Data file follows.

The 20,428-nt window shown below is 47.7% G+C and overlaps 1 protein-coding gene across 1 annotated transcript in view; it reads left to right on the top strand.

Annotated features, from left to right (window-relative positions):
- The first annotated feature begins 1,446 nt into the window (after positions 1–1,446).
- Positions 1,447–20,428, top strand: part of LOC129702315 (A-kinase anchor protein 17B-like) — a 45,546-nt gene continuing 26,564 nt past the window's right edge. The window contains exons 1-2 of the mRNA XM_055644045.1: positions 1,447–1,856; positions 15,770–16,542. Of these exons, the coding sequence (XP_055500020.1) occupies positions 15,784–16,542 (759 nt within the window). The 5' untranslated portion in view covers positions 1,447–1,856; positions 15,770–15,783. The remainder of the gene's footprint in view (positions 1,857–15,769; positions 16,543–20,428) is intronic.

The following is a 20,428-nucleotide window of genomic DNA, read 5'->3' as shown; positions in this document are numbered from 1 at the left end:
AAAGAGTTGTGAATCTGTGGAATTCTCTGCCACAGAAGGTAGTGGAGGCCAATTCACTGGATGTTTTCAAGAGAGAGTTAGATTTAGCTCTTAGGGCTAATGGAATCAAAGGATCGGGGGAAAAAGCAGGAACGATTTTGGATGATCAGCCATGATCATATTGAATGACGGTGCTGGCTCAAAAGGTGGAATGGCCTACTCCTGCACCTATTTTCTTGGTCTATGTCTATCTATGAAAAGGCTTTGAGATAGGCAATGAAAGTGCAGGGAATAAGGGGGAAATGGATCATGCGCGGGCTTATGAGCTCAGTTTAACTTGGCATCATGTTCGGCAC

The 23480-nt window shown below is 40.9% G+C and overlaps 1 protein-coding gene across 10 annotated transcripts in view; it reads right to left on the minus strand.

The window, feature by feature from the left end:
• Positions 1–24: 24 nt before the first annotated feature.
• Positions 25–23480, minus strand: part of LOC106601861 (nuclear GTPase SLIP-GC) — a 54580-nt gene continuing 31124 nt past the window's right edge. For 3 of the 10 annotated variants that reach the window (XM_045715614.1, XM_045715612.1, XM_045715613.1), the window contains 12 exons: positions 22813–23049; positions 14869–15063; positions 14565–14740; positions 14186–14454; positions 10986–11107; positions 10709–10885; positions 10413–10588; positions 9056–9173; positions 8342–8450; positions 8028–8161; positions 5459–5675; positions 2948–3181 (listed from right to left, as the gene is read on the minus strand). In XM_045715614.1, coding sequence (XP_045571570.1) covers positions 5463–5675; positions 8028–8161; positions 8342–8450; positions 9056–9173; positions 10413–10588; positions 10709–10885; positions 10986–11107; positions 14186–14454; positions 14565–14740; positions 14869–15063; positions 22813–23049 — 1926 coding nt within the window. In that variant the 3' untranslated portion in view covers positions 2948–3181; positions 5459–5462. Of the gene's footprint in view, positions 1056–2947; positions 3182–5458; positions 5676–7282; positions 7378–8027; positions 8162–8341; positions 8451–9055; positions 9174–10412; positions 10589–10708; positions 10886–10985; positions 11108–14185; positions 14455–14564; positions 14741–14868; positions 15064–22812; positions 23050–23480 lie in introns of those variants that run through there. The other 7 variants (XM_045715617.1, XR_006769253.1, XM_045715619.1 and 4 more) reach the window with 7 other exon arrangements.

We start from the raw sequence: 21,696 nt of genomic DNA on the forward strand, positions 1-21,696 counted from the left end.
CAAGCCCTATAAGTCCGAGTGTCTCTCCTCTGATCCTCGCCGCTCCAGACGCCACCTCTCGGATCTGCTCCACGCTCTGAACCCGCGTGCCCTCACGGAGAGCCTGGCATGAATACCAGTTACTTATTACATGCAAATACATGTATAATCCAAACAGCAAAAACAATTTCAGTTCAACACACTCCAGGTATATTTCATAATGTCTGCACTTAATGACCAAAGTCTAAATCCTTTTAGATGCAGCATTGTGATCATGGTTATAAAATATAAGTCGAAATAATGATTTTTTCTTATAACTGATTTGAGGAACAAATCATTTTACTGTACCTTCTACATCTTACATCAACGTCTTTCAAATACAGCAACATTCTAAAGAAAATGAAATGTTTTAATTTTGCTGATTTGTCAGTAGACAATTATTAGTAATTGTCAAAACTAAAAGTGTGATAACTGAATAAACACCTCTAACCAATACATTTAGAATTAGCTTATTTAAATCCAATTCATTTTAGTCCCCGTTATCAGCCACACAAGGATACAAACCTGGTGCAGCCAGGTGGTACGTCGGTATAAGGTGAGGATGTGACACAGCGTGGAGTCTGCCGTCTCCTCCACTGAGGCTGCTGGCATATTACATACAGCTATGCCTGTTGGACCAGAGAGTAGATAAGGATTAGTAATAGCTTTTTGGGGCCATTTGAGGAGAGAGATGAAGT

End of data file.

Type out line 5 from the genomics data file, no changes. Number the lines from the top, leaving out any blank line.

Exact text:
The following is a 20,428-nucleotide window of genomic DNA, read 5'->3' as shown; positions in this document are numbered from 1 at the left end: